11. 11. even more advanced topics <ul><li>later rounds (B, C, D, E, F, Mezzanine, etc etc) will be more complicated </li></ul><ul><li>more than one investor will be more complicated </li></ul><ul><li>not going to go into that today </li></ul>
  12. 12. Legal Stuff <ul><li>use a law firm that does startup stuff </li></ul><ul><ul><li>e.g. Gunderson Dettmer in Boston </li></ul></ul><ul><ul><li>your costs will be lower and you’ll get a better outcome </li></ul></ul><ul><ul><li>they typically have templates that VCs have seen/liked </li></ul></ul><ul><li>template documents are available from a number of sources </li></ul><ul><ul><li>National Venture Capital Association </li></ul></ul><ul><ul><ul><li>http://www.nvca.org/index.php?option=com_content&view=article&id=108&Itemid=136 </li></ul></ul></ul><ul><ul><li>Y Combinator </li></ul></ul><ul><ul><ul><li>http://www.ycombinator.com/seriesaa.html </li></ul></ul></ul><ul><ul><li>TheFunded Founder Institute </li></ul></ul><ul><ul><ul><li>FFI - Plain Preferred Term Sheet </li></ul></ul></ul>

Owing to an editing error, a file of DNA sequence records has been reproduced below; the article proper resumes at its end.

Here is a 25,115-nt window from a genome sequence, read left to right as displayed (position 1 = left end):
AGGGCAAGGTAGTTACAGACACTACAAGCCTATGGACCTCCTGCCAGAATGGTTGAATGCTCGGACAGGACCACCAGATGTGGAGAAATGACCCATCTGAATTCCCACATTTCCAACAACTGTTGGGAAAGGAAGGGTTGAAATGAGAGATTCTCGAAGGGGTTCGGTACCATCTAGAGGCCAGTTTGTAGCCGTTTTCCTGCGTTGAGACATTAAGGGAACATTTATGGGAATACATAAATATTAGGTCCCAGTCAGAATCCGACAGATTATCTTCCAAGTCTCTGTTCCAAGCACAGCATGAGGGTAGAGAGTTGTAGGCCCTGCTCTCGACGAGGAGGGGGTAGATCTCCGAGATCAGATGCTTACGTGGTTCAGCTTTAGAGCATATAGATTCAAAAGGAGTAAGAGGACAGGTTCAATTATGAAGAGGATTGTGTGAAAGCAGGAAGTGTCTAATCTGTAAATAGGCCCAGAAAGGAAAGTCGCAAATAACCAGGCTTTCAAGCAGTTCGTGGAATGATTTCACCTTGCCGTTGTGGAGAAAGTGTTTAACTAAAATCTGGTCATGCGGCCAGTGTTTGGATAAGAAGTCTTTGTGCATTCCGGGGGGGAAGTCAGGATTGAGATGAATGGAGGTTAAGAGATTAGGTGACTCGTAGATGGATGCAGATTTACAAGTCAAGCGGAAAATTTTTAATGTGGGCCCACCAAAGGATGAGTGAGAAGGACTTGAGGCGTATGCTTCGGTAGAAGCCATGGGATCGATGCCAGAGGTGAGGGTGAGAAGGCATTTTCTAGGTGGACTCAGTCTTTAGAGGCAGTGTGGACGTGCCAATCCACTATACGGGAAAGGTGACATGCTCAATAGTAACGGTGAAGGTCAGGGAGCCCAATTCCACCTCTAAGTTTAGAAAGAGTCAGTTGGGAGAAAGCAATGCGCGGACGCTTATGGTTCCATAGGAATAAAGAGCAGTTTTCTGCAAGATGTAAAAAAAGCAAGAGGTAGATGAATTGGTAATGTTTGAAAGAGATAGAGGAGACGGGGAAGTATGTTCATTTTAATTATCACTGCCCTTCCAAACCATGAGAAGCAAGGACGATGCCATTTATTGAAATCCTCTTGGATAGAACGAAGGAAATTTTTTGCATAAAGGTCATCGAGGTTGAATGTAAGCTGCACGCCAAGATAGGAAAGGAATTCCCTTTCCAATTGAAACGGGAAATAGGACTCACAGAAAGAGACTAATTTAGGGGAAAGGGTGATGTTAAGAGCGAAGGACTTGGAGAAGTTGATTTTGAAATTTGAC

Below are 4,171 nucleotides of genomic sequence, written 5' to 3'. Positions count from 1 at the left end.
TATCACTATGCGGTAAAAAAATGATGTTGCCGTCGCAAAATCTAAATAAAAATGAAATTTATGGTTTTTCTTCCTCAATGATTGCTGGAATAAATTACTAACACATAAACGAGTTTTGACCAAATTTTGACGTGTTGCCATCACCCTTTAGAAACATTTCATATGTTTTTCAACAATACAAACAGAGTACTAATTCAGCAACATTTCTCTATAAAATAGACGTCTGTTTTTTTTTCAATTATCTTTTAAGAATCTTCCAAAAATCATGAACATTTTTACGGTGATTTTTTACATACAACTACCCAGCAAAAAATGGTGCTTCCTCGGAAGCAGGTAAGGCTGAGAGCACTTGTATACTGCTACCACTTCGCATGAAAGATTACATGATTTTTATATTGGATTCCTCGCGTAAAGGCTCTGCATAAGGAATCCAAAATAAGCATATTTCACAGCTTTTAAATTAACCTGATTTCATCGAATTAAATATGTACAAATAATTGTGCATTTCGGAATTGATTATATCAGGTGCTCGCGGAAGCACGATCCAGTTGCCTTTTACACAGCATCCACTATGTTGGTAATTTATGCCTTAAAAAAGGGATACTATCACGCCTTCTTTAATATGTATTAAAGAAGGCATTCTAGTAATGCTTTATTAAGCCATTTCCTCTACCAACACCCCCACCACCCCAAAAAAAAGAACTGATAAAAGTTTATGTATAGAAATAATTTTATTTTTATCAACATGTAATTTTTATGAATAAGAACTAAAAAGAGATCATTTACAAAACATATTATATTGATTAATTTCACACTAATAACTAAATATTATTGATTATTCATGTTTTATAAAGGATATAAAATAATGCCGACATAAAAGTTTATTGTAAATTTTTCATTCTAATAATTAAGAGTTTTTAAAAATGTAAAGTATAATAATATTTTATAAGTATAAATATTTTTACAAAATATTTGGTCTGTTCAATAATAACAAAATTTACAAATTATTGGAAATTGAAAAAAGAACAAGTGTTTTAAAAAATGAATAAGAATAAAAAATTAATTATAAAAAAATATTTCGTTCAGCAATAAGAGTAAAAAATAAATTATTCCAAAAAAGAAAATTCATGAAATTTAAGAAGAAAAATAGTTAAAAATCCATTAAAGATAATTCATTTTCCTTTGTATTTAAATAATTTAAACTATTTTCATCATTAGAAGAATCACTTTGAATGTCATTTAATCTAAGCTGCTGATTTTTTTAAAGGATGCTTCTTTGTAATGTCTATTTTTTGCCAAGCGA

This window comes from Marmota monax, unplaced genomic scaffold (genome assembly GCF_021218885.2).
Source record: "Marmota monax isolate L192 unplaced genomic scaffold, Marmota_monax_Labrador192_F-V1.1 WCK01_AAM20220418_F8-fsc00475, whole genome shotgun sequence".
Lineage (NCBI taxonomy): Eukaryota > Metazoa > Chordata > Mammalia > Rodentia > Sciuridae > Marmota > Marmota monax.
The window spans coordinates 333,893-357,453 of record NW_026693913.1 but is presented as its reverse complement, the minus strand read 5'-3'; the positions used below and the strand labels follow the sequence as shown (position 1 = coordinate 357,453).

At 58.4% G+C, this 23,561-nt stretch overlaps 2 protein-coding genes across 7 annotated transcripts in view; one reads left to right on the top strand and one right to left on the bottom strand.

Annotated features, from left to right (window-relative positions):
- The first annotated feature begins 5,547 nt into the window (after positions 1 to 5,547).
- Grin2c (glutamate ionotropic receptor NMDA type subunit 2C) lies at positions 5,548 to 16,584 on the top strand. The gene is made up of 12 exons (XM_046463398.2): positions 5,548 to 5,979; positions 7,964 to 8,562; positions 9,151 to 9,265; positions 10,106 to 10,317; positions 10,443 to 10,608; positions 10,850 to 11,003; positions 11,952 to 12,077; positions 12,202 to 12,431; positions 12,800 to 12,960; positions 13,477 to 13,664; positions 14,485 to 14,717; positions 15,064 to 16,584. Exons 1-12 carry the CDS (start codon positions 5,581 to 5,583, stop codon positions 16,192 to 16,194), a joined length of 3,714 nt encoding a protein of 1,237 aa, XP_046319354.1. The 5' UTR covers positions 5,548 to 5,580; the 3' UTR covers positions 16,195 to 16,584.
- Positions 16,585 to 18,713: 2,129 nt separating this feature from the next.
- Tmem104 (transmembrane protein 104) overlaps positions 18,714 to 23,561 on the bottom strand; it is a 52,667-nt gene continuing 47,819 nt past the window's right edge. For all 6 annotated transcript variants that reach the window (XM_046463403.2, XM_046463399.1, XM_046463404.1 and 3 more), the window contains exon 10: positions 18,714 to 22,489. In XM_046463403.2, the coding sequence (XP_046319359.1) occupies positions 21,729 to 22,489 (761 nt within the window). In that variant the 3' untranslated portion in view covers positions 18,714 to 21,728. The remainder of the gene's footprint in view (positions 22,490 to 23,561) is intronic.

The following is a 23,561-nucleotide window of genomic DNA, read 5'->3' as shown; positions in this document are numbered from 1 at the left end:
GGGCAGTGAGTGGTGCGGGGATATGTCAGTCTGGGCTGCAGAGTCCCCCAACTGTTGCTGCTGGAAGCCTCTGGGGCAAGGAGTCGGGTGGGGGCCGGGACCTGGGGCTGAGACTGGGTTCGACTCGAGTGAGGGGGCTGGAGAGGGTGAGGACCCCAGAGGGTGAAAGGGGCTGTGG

13. 13. resources & reading <ul><li>National Venture Capital Association & NCVA Model Legal Documents </li></ul><ul><li>Venture Hacks: Term Sheet Hacks: Get a Great Deal - Venture Hacks </li></ul><ul><li>Brad Feld’s Term sheet series: Term Sheet Series Wrap Up </li></ul><ul><li>cdixon.org – chris dixon’s blog / Ideal first round funding terms </li></ul><ul><li>Jeff Bussgang: Seeing Both Sides: In VC deals, Price Doesn’t Matter - But The &quot;Promote&quot; Does </li></ul><ul><li>Mark Suster’s answer to What are examples of good startup term sheets? - Quora </li></ul><ul><li>Want to Know How VC’s Calculate Valuation Differently from Founders? | Both Sides of the Table </li></ul><ul><li>Mark Suster’s Cap Table Template: Venture Capital Valuation Spreadsheet </li></ul><ul><li>Standard Start Welcome – New York-based organization for template legal docs for startups </li></ul>